Monica Arellano: I studied dance where everything is about space and sensations. That’s actually pretty similar to architecture. I worked for some time in a foundation that managed the historical heritage of my city and part of my work was publishing books and doing museography. All of that had a lot to do with architecture but not the kind that we are used to in school. I spent a period of time as an architect, but it was in the editorial field that I finally found myself.
How does editorial work fit in?
Romullo: Working as editor for architectural media, you eventually find out other ways of “doing architecture”, by observing what’s being done around the world in the borders of the field. I see the editorial work like that as well, as something that belongs to architecture, but not exactly the kind of architecture people are used to seeing.
Han: After the first 3 years or architecture school it also became very obvious to me that my greatest attributes were my ideas and my ability to work with and coordinate people within teams to maximize and deliver the best outcomes. So I decided when I started my masters degree that I was not only going to work as a practicing architect but also in other disciplines within the industry to enable great designs to be realized. Therefore after 6 years working as a intern and junior architect during my studies, 2 years as concept architect after graduation and 2 years as a business developer for architecture offices in China, I joined ArchDaily!
I think we all see our contributions as another form of architecture.
Do you miss designing buildings?
Romullo: Frankly, no. At least not at this point of my life. I actually design buildings and retrofittings sometimes but it is just a pain.
Han: Yes I do, but I have been designing for a large part of my career. Now I enjoy being a part of the design process and the discussion surrounding design with architects at the top of their game. The beauty is that we can always go back because we are trained for it. I don’t miss the difficult clients.
Now I enjoy being a part of the design process and the discussion surrounding design with architects at the top of their game.
Monica: Definitely not. What I learned from architecture here does not compare to what I learned from the office. I don’t miss the deadlines or staying in the office all night working on models.
What are some reasons people who study architecture don’t become architects?
Romullo: I believe there are various answers. Buildings are expensive, architecture is one of the first fields hit in an economic crisis, such as the one 10 years ago. That is a big reason why there are a lot of architects nowadays who are not building.
The other reason –and this is very connected to the first– is that architecture is so vast it allows you to do a lot of stuff, and either by choice or when push comes to shove in a financial downturn, you can develop these “other faces” of architecture.
Buildings are expensive, architecture is one of the first fields hit in an economic crisis, such as the one 10 years ago. That is a big reason why there are a lot of architects nowadays who are not building.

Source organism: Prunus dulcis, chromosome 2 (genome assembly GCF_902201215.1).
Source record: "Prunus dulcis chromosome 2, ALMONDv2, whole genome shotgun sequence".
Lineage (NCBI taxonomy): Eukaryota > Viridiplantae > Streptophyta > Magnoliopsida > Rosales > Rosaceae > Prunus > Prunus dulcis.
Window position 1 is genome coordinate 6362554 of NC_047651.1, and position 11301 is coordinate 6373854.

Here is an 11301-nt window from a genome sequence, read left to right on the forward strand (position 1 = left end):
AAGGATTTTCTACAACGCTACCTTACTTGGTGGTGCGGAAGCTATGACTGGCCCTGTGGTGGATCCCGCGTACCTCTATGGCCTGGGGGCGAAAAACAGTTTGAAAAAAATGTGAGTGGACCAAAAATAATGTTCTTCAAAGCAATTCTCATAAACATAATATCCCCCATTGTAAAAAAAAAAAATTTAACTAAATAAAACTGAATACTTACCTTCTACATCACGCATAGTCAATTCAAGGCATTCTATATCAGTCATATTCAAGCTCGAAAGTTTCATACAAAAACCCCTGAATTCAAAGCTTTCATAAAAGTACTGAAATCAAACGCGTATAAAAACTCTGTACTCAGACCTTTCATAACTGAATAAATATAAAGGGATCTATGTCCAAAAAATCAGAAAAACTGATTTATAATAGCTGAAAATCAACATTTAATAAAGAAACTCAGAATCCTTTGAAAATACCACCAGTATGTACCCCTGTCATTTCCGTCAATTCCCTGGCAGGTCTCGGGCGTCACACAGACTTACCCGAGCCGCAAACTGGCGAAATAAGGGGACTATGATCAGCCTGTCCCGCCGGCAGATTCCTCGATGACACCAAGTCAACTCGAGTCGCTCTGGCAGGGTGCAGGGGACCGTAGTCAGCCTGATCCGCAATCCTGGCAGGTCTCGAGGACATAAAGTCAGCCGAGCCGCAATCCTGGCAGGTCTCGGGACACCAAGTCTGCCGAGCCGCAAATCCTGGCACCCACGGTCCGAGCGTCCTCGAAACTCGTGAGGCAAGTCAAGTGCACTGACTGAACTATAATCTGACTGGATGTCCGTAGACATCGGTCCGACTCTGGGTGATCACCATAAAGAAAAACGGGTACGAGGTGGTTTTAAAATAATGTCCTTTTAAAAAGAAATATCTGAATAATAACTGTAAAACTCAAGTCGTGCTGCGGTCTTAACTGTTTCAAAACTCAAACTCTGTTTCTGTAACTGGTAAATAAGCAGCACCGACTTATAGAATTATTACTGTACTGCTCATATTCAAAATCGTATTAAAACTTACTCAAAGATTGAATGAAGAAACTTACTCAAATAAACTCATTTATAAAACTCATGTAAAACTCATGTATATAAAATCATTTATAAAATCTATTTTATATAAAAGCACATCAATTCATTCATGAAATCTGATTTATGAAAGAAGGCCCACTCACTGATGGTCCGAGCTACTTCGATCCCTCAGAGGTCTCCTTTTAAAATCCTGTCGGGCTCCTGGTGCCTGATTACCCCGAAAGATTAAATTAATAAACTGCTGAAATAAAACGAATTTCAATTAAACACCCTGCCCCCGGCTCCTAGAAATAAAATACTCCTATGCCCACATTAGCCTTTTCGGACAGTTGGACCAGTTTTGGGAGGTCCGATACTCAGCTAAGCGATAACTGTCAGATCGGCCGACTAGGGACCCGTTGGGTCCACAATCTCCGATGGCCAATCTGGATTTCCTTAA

Han: I think it is a very testing profession. What most people would be surprised to learn is that it is only 10% design, the other 90% is coordination and balancing of different interest groups. A successful architect is someone who is much more than a designer, he or she is a salesman, a technician and a negotiator.
Monica: Yes and I also believe that it is because of the geographic limits of the cities. Although it is true that architecture right now is growing as a field, it would not be possible for all of us to dedicate ourselves to design and construction.
Although it is true that architecture right now is growing as a field, it would not be possible for all of us to dedicate ourselves to design and construction.
Romullo: That is an interesting point. Are there enough jobs, comissions and buildings to be built if all of us decided to design buildings? And most importantly, do we really need more buildings?
Han: There are enough buildings in many of the developing countries. I think a lot of the building stock is of very low quality, but the rest of the world must also recognize the developing world is facing a different set of problems. Desperate responses for desperate situations, quality is not an indulgence that can always be taken.
Monica: I find the most creative architects are aware there is no need to build in the city. They work with what is already built. It’s about being sensitive to the environment.
I find the most creative architects are aware there is no need to build in the city. They work with what is already built.
Han: I’d also say the political environment and lack of intellectual development for developing nations are the greatest barriers for good design, not the lack of skills of the architects.
Romullo: I agree 100%. There’s this Brazilian urban planner, Jaime Lerner, who is very famous here in Brazil. She used to say architects for the future…actually present! (laughs) don’t have to bother about building new stuff, but rather they need to fix our messed cities.
What is interesting and important about the work that you do now?
Monica: I really enjoy learning about the new and exciting architecture. I love this constant search. It is amazing to be in contact with many talented people from my country and from all over the world and to feel so involved in something.